Are you a procrastinator? In your college/university days, did you leave projects, assignments and studying for exams until the last minute? And did it work for you? Do you still do so at your place of employment?
I always did and I thought it worked. In my latter years at the University of Guelph and throughout my graduate studies, I often found myself starting an assignment or study session a full week after classmates, and putting myself through all that unnecessary stress. But It worked! And it worked better for me because I work better under pressure. I was wrong.
Tim Pychyl, director of the Procrastination Research Group at Carleton University and author of Solving the Procrastination Puzzle, spoke with io9 about the concept of procrastination and the “myth” that some people perform better under last-minute pressure and explains that there’s not a single study that supports such a claim.
University of Calgary’s Pierce Steel, author of The Procrastination Equation, even goes as far as to describe it as the “perfect disease.” According to their research, procrastination simply adds more stress and stress hinders brain function. Boy, did I mess up bad in high-school and and Uni…
AsapSCIENCE’s Mitchell Moffit explains the real source of the compounding issue: rationalization.
“Human motivation is highly influenced by how imminent the reward is perceived to be. The further away the reward is, the more you discount its value. This is often referred to as present bias, or hyperbolic discounting.”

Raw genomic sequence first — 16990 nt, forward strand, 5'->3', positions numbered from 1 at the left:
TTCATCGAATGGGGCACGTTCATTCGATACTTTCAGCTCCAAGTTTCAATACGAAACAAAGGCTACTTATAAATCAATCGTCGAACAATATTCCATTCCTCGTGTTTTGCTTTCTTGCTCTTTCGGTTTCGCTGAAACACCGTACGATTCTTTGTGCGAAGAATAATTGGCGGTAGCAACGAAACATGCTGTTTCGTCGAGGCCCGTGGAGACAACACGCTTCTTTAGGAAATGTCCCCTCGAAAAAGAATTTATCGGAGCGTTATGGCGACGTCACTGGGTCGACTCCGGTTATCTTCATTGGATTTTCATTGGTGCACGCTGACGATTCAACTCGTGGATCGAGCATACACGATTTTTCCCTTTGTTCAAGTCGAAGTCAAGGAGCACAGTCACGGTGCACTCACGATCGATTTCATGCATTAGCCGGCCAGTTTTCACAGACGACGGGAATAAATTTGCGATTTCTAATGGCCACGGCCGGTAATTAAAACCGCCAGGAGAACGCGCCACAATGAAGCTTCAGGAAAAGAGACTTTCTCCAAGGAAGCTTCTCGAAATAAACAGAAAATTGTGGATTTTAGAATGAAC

If a procrastinator succeeds, then they have the proof to convince themselves that it works for them, but if they fail, then they also have the perfect excuse – thinking they had only a limited amount of time at the last minute to complete the given task. It’s a vicious cycle and I remember it fondly. Truth is, I just valued spending my time on other things more. I like going outside, watching TV and playing video games and more than I did placing focus on school.
I’m not suggesting it’s okay or excusable to shift focus away from work and school simply because you don’t enjoy it, but stress aside, what matters is what matters to you in the long run. Does getting 85% in a course versus 70% matter looking back on school? For everyone not getting money from an institution for higher grades, or seeking to apply to further post-grad studs such as med school, the differential means absolutely nothing. For me it certainly doesn’t. And I was on the Dean’s Honors List for four years straight. Hindsight is the best!